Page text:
TI Haptics Enabled Gaming Controller BoosterPack - Review

Table of contents

RoadTest: TI Haptics Enabled Gaming Controller BoosterPack

Author: alexev

Creation date:

Evaluation Type: Independent Products

Did you receive all parts the manufacturer stated would be included in the package?: True

What other parts do you consider comparable to this product?: Unique piece of equipment.

What were the biggest problems encountered?: Figuring out how it works? The GUI wasn't too optimised, yet it did the job, finally, and the documentation does not provide too many details, leaving the user to confront (sometimes guess) with all software, drivers, programming related issues.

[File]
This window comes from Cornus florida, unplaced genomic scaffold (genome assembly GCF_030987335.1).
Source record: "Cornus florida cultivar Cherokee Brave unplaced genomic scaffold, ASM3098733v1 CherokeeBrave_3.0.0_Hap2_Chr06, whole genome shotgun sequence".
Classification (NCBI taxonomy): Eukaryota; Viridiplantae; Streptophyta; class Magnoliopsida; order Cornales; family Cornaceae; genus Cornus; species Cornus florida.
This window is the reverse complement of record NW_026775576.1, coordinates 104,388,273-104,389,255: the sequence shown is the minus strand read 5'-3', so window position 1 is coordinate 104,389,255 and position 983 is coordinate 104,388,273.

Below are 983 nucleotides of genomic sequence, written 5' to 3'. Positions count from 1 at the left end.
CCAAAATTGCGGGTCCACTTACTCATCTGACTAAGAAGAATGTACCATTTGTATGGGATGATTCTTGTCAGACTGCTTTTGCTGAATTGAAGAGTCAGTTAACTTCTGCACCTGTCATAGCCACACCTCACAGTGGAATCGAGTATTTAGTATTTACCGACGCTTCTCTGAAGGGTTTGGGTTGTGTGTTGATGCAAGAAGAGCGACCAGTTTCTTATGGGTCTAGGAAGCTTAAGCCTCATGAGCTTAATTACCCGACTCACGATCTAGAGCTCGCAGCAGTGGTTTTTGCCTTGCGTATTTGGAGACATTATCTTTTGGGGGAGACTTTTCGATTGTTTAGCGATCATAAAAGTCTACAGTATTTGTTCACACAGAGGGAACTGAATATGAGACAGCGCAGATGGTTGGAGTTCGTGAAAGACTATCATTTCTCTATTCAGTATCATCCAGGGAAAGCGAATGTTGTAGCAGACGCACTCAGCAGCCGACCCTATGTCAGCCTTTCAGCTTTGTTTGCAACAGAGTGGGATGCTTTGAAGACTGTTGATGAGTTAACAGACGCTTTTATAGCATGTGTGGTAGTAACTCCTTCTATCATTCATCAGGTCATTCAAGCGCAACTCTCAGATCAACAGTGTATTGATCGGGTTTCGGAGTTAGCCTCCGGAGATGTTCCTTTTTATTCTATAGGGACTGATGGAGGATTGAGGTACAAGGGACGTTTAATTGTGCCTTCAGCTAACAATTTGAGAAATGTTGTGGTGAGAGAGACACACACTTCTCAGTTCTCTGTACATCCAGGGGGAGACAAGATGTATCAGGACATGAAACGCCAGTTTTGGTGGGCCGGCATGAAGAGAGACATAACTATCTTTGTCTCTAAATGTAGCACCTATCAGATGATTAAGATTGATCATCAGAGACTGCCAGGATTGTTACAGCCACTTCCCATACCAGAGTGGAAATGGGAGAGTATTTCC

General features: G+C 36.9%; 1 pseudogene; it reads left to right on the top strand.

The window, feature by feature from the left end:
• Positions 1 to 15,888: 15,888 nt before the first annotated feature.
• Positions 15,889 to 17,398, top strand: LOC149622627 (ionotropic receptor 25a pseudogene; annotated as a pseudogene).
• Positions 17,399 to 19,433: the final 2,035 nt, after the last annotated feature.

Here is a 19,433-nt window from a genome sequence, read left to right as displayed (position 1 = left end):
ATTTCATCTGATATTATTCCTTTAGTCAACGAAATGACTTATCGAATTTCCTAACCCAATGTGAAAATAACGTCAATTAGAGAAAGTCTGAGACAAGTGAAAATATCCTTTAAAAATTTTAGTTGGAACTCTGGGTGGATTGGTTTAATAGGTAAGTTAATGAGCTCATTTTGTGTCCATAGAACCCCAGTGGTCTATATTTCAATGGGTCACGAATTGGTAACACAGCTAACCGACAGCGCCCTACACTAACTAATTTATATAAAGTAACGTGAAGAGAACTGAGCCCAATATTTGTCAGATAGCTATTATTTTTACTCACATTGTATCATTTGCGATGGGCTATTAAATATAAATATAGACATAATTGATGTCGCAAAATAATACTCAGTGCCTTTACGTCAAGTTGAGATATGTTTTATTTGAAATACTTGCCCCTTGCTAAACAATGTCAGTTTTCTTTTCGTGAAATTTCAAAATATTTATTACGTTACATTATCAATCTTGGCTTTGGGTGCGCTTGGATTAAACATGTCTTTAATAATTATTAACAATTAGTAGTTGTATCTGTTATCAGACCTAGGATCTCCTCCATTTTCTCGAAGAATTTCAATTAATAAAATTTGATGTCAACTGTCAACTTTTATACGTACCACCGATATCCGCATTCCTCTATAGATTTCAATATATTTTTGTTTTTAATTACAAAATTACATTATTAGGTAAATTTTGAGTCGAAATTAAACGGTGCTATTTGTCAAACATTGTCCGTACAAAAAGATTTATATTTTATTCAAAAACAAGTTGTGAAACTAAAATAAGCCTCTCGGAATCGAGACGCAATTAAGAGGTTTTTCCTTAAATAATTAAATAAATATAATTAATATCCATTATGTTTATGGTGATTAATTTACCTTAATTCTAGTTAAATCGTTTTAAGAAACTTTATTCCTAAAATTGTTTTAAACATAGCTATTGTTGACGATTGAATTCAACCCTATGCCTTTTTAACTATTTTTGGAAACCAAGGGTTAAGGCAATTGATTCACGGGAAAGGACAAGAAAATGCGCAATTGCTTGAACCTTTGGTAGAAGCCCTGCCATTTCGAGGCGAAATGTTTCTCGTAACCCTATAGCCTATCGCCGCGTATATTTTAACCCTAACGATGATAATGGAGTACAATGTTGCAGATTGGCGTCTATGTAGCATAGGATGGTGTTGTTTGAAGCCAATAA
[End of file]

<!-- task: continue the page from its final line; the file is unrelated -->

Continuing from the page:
Detailed Review:

TABLE OF CONTENTS
  1. PRESENTATION
  2. UNBOXING
  3. SPECS and FEATURES
  4. SOFTWARE
  5. HARDWARE
  6. TESTS
  7. APPLICATION
  8. CONCLUSIONS

 

 

  • PRESENTATION:     The HapTouch BoosterPack (BOOSTXL-HAPTOUCH) integrates capacitive touch functionality with haptics technology in a single TI BoosterPack.  Designers and Hobbyists alike now have the ability to develop applications using two of the hottest technologies available on the market today. The HapTouch BoosterPack includes allows users to evaluate and begin designing with the included Immersion Technologies software and onboard ERM and LRA motor/ actuators on the board. This BoosterPack features MSP430TCH5E haptics controller and DRV2603 haptic driver.